"Do we have a holiday blog post ready?"
"Are we doing a Black Friday social media campaign?"
"What are we publishing on November 1st?"
If you're in charge of content for your organization (or part of an editorial team) and are tasked to keep the content engine running, then you'll get these questions from sales, customer support, and marketing. And if you don't have anything planned and are totally unprepared for these events, then your content engine will sputter and fail. If you're wondering how often should a marketing plan be revisited, if you get to this stage of no preparation, it's time.

It is crucial to plan ahead so you always have ideas at the ready. It's even better if you have finished and recyclable content pieces that can be published at a moment's notice. That's the purpose of this blog post: to walk you through a three-part process for planning out your content in advance of deadlines and sudden needs.

Use Wrike to Store Buyer Personas

Before you craft your content, you have to know whom you're writing this content for. Talk with your salespeople and customer success team; they know the customers best, and may already have buyer personas built and ready. If they don't, then create personas for your content consumer.

Creating detailed buyer personas is an art unto itself, and there are already many resources out there so I won't get into the nitty gritty. I'll simply advise you to converse with your sales and support teams, look at your blog and website analytics, check out the online communities where your customers hang out, and if you're still at a loss, then go out and actually talk with your customers.

Questions to answer: Who reads the blog? Who engages with you on social media? Who makes the decision to buy? What's their pain point? Where are they in the buying decision process?

Creating buyer personas within Wrike

Do it in Wrike:

  • Create a folder called "Buyer Personas" to hold these customer profiles.
  • Within the folder, create a task for each buyer persona. Think of these as dossiers on the types of customers your business gets— you can add to these files as you learn more and more about them.
  • Once you're done, make sure you share this folder with all sales and marketing groups.

Use Wrike to Brainstorm Content Ideas

You know who your readers are. Now, get a group together and brainstorm ideas on content pieces that will appeal to each buyer persona.

We blogged in the past about 7 brainstorming techniques. Use one or more of these strategies to coax ideas out of your team of marketers. And remember: the key to brainstorming isn't quality of ideas but rather quantity. You want a LOT of ideas at the start. Later on, a smaller team can filter through all of them and find the gems that stand out.

Questions to answer: What useful piece of content would readers want to share or download? What topics would help with their pain points? What can we talk about that would promote our company's reputation as a thought leader in our space?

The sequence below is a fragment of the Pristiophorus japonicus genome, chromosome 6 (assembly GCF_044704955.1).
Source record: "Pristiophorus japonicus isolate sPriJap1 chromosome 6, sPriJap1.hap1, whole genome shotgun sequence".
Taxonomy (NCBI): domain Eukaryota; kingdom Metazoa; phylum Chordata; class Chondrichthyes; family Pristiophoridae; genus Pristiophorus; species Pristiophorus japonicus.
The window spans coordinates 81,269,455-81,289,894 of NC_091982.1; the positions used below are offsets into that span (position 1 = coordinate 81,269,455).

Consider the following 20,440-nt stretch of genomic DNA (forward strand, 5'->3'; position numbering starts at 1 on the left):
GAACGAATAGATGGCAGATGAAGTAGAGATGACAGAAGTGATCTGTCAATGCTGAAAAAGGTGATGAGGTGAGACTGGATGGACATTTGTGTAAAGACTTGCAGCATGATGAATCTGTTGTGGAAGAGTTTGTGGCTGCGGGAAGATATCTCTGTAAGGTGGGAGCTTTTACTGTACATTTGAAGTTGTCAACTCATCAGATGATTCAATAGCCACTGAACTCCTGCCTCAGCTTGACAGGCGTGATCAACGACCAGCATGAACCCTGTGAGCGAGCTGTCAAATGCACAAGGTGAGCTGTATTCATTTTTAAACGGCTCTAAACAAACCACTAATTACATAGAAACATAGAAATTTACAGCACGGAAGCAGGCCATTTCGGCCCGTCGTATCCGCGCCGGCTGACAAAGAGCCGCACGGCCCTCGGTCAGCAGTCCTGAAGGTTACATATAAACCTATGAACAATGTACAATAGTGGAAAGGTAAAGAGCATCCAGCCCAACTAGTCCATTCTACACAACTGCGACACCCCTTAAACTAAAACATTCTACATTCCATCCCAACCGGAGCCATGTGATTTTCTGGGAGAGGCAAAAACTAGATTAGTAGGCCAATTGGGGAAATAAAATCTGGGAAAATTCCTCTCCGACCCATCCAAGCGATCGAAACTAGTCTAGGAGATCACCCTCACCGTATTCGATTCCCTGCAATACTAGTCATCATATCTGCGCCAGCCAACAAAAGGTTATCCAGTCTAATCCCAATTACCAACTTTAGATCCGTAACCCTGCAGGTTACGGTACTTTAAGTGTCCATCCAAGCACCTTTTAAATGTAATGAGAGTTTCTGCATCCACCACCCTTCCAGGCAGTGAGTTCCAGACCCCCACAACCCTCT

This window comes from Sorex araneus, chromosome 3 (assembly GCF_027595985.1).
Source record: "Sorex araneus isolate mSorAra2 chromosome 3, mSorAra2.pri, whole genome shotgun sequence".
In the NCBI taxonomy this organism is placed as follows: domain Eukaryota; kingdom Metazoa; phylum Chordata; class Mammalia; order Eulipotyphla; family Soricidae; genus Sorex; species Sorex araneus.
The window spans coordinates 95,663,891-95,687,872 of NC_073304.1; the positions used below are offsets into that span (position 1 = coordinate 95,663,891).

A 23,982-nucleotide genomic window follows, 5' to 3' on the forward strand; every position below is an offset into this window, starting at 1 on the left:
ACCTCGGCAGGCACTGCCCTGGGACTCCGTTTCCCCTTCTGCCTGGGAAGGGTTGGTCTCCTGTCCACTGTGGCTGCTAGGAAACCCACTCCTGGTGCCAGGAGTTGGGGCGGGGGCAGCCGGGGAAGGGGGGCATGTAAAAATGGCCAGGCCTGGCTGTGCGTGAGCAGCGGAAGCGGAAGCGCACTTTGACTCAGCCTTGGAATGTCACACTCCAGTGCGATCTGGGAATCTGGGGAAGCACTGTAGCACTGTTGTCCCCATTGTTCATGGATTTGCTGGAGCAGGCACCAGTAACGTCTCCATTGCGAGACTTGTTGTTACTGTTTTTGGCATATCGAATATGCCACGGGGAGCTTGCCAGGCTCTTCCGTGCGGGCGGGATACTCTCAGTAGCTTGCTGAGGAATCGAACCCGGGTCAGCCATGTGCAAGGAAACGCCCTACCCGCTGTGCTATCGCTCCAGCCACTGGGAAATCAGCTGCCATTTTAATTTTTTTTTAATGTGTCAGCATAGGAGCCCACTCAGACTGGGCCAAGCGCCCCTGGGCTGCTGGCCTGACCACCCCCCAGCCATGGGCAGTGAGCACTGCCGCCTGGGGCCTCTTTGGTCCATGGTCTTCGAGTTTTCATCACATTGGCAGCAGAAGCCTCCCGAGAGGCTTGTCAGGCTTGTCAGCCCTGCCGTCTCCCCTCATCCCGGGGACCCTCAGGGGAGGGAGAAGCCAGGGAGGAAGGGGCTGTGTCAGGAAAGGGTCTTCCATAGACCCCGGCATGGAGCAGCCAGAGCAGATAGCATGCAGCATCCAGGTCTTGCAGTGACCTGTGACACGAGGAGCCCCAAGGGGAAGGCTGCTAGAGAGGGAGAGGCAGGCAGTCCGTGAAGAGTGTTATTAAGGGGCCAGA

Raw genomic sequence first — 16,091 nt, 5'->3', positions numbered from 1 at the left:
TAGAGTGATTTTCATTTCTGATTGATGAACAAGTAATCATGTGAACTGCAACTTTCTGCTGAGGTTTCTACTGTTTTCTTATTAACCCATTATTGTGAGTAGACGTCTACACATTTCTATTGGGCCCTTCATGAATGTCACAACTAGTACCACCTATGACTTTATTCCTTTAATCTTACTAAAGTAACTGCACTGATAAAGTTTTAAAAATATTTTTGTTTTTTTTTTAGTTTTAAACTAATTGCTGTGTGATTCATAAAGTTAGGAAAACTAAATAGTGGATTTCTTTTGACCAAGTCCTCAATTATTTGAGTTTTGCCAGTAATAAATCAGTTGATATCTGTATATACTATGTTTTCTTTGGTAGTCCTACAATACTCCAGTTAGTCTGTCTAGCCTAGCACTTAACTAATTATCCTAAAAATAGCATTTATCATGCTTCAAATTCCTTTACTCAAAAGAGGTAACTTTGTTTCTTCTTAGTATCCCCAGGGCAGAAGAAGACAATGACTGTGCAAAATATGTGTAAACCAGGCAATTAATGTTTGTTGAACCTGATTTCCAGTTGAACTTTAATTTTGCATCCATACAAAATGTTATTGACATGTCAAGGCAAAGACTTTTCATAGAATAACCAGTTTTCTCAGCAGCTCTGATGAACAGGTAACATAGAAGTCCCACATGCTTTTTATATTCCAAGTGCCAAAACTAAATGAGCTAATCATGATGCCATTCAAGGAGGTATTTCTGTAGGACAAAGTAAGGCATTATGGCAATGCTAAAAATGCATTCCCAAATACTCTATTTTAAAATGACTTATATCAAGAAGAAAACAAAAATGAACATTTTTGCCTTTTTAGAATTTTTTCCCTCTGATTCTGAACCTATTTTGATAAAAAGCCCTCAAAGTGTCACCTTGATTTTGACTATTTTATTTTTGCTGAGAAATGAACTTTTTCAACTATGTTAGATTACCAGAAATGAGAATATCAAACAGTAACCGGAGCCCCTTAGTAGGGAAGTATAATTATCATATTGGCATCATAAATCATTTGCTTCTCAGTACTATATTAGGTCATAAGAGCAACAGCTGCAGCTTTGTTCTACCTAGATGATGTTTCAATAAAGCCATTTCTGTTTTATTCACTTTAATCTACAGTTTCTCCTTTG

Using Wrike for brainstorming content

Do it in Wrike:

  • Create a folder called "Content Brainstorm" and within it, have one task called "Braindump." This will serve as the brainstorming minutes, and will collect all the ideas the team comes up with during the session. Remember, no idea is bad. Capture it all, and show it onscreen. (Displaying this task on the projector can take the place of a whiteboard, or alternatively, the designated meeting secretary can copy everything on the whiteboard into this task.)
  • As each idea is listed, connect a buyer persona with each one.
  • Once the brainstorming session is over, have your content team take the best ideas and turn these into individual tasks within the "Content Brainstorm" folder. These will be the action items from your session.

Use Wrike to Create an Editorial Calendar

Now that you have a bunch of content tasks ready to be worked on, the last step is to assign them to writers, and then plot them out on your editorial calendar.

We've blogged in the past about building a content calendar within Wrike that can house all these tasks with their specific due dates, and have them all display on a shared dashboard for the team to see. Simply follow the five steps listed in the blog post to get up and running in no time.

An editorial calendar within Wrike

Questions to answer: When is this being published? What design resources are needed (e.g. graphic design, web design, motion graphics, video)? How long a lead time does design need for each type of deliverable? Do we have to coordinate with other departments before launching?

Do it in Wrike:
All the details are in this blog post: How to Set Up an Editorial Calendar in Wrike

And there you have it. A complete three-part process for planning out your content marketing efforts within Wrike. Now hurry up and finish that Halloween blog post already!

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